We assign no significance to the fact that the Board approved McEwan's application three days before the effective date of the new zoning ordinance. The Board should have required McEwan to submit an application that conformed with the new ordinance, or sought any required variances from its provisions, rather than rushing to approve his application before the ordinance's effective date.
The Land Use Board's actions in this case were similar to the planning board actions we criticized in Willoughby v. Planning Board of Township of Deptford, 306 N.J. Super. 266 (App. Div. 1997). In that case, a planning board granted site plan approval for a development project that would be prohibited under an amendment to the zoning ordinance that was then pending before the governing body. Although we reversed the judgment dismissing a challenge to this approval on other grounds, we indicated in the course of our opinion that the planning board should not have proceeded to review the application for site plan approval under a zoning ordinance the governing body was on the verge of amending to prohibit the landowner's proposed use:
The Municipal Land Use Law confers the responsibility for determining a municipality's land use plan upon the governing body, composed of the people's elected representatives. A planning board is a subordinate municipal agency whose role is limited "to effectuat[ing] the goals of the community as expressed through its zoning and planning ordinances." Consequently, when a governing body proposes to amend a zoning ordinance, a planning board should not rush to grant development approvals under existing zoning before the amendments to the municipality's land use ordinance can take effect. In this case the Planning Board easily could have deferred hearings on Wolfson's site plan application for a brief period to determine whether the proposed ordinance rezoning Wolfson's property would be adopted. Instead, it attempted to preempt the proposed rezoning by completing its review of Wolfson's application before the Township Council could act and by subsequently granting site plan approval after the amendment to the zoning ordinance had been adopted but before it became effective. Therefore, we note our disapproval of the Planning Board's attempt to usurp the Township Council's preeminent role in determining the municipality's land use plan. [Id. at 279 (citations omitted).]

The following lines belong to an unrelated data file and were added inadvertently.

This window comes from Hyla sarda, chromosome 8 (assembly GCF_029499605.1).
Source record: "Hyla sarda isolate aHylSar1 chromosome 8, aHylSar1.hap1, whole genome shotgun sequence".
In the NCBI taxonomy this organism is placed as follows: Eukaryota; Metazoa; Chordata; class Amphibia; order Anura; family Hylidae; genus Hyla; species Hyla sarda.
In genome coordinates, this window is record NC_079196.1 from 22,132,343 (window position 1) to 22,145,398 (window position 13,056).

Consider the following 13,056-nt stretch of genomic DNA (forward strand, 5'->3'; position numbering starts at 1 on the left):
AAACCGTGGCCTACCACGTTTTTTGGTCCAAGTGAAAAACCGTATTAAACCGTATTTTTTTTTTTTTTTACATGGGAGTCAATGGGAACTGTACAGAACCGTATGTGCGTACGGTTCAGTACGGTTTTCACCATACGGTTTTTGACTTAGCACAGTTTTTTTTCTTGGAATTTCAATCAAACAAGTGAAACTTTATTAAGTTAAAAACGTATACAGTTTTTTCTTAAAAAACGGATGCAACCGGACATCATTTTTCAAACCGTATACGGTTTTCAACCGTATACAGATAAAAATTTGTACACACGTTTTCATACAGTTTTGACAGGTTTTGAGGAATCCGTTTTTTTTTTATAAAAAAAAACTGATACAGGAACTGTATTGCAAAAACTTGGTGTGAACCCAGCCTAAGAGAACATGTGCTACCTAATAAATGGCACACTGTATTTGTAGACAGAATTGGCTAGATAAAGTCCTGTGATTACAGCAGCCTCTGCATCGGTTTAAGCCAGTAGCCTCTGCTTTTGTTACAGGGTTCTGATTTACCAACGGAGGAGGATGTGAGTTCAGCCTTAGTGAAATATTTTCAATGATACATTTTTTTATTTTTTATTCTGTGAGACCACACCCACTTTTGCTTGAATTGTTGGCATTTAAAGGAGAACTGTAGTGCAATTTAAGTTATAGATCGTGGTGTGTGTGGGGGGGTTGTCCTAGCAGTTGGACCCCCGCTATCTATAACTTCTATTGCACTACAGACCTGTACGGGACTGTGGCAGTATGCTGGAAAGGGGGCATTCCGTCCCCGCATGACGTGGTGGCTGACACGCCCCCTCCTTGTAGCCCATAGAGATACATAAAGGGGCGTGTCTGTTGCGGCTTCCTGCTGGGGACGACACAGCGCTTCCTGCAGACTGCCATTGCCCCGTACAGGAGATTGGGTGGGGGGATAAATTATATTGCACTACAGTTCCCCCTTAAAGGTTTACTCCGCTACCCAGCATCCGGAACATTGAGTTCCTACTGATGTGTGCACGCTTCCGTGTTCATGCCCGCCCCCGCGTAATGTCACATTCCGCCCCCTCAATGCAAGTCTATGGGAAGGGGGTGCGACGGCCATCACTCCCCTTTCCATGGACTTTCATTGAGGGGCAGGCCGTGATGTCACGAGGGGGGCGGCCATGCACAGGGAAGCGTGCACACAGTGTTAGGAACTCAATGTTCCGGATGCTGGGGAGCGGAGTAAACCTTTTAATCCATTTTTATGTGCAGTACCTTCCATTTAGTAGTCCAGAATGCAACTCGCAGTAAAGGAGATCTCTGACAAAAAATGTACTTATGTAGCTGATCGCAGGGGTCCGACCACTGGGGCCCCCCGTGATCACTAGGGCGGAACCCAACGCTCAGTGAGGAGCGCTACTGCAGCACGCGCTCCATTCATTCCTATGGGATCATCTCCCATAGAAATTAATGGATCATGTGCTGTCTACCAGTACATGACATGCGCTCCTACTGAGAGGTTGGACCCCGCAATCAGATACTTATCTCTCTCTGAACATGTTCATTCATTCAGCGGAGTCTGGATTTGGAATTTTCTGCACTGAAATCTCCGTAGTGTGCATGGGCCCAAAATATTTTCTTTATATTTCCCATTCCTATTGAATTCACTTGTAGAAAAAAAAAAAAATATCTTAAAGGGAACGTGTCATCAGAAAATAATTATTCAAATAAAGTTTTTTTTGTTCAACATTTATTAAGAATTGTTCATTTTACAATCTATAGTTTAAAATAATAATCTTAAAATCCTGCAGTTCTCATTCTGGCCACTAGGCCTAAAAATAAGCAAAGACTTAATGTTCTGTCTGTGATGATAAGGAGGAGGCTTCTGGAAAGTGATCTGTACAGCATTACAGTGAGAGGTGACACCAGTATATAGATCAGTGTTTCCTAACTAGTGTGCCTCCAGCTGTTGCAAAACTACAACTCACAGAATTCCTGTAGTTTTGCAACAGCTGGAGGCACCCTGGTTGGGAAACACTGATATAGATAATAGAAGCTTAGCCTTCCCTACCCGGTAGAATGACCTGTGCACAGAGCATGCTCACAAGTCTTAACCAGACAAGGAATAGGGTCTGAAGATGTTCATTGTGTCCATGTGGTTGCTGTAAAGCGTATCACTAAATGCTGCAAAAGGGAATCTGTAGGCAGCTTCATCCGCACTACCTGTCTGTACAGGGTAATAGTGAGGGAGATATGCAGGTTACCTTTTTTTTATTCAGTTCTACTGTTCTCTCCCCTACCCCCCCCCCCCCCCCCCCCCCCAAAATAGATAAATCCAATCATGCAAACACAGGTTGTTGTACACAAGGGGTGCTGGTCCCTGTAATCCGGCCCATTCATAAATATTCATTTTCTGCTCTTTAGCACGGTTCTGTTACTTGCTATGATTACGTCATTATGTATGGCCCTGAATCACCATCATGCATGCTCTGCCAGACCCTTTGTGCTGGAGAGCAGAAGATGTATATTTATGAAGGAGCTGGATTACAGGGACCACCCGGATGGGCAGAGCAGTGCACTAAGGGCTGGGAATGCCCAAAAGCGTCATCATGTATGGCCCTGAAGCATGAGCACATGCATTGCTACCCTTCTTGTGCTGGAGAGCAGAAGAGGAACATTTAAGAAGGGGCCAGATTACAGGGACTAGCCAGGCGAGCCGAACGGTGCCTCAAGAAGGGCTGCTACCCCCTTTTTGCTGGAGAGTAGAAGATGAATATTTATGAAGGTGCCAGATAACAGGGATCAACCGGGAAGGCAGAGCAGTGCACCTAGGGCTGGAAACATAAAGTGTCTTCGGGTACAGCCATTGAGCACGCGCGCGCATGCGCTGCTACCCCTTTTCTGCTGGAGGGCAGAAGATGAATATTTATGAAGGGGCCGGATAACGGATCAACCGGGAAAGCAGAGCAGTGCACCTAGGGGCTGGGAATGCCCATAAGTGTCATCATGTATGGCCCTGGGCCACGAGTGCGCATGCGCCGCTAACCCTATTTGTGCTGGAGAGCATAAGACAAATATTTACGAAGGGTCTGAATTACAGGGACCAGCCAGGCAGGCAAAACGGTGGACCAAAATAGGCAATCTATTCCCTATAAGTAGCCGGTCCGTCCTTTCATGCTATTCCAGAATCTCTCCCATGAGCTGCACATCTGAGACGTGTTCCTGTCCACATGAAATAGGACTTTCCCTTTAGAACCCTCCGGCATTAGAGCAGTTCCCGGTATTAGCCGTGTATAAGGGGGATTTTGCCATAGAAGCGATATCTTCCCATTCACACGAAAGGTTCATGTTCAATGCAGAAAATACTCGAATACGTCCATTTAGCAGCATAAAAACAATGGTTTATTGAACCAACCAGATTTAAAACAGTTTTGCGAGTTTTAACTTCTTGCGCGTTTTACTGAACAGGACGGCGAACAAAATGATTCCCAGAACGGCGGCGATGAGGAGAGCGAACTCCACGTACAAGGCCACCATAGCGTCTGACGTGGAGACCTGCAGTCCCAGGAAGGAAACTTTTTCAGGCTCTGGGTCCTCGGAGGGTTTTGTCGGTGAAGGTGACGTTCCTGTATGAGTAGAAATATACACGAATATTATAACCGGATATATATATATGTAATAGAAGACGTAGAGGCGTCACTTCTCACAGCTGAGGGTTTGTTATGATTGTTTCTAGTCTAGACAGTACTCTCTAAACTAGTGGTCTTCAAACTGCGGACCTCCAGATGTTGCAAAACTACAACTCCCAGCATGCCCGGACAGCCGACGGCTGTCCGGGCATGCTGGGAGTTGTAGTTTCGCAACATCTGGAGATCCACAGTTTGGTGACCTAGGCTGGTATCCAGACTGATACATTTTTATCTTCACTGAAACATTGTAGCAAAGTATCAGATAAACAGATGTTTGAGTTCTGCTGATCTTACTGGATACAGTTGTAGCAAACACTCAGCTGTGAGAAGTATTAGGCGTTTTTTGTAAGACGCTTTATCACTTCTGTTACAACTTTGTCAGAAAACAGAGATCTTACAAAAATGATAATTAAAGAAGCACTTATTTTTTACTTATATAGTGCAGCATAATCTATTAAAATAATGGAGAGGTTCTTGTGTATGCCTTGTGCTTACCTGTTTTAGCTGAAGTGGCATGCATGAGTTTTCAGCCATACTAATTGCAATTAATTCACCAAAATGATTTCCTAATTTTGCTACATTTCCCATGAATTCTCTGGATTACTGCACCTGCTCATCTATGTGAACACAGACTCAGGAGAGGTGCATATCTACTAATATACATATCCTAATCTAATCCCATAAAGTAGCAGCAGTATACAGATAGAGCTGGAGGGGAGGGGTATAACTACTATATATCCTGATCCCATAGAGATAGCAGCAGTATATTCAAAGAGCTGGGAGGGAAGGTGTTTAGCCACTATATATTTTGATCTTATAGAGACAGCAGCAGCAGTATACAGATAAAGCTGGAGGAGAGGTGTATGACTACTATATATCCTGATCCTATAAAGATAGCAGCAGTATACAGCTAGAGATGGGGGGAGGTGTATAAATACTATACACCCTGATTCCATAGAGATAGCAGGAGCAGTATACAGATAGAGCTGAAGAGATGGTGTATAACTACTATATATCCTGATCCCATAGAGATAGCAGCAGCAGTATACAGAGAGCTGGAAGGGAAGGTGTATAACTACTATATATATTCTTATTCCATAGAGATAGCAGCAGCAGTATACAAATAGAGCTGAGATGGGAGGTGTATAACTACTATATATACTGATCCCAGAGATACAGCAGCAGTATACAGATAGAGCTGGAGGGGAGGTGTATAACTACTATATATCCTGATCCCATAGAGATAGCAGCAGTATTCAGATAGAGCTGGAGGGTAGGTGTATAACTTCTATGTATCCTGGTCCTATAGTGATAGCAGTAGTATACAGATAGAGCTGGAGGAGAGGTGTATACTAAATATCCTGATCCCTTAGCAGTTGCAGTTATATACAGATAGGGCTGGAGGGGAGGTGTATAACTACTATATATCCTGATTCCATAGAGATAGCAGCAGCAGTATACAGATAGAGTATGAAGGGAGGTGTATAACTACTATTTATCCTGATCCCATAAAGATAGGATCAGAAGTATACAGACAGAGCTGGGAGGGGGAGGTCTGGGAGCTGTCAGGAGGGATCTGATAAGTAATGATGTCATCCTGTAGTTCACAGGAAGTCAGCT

The circumstances of the Wantage Land Use Board's consideration of McEwan's subdivision application were even more egregious than in Willoughby. The governing body had not simply proposed the adoption of a new zoning ordinance before McEwan submitted his application but had already adopted that ordinance to implement the municipality's new master plan. Under these circumstances, the Land Use Board should have required McEwan to submit his application under the new zoning ordinance.
We reject McEwan's argument that his subdivision approval is protected by N.J.S.A. 40:55D-52(a). This subsection of the MLUL provides in pertinent part:
The zoning requirements applicable to the preliminary approval first granted and all other rights conferred upon the developer [pursuant to N.J.S.A. 40:55D-49] . . . shall not be changed for a period of two years after the date on which the resolution of final approval is adopted[.] [Emphasis added.]
The Board's resolution approving McEwan's application was not adopted until November 25, 2003, more than three months after the effective date of the new zoning ordinance that his proposed development failed to comply with. Therefore, that approval was not protected by N.J.S.A. 40:55D-52(a).
We also reject McEwan's argument that there were "equitable considerations" that weighed against invoking the time of decision rule. McEwan was aware when he submitted his application that the amended zoning ordinance had already been adopted and would become effective in only a month and a half. Therefore, he could not reasonably have assumed that the Board would apply the former zoning ordinance in its consideration of his application.
Because we conclude that the Land Use Board erred by granting McEwan's application for subdivision approval under the former zoning for the R-1 zone rather than requiring him to comply with or seek variances from the requirements established by the new zoning ordinance, we have no need to consider plaintiff's other arguments regarding the Board's approval of the subdivision application and associated variances.
Accordingly, we reverse the judgment dismissing plaintiff's complaint and remand for entry of a judgment in plaintiff's favor invalidating the subdivision and other land use approvals granted to McEwan.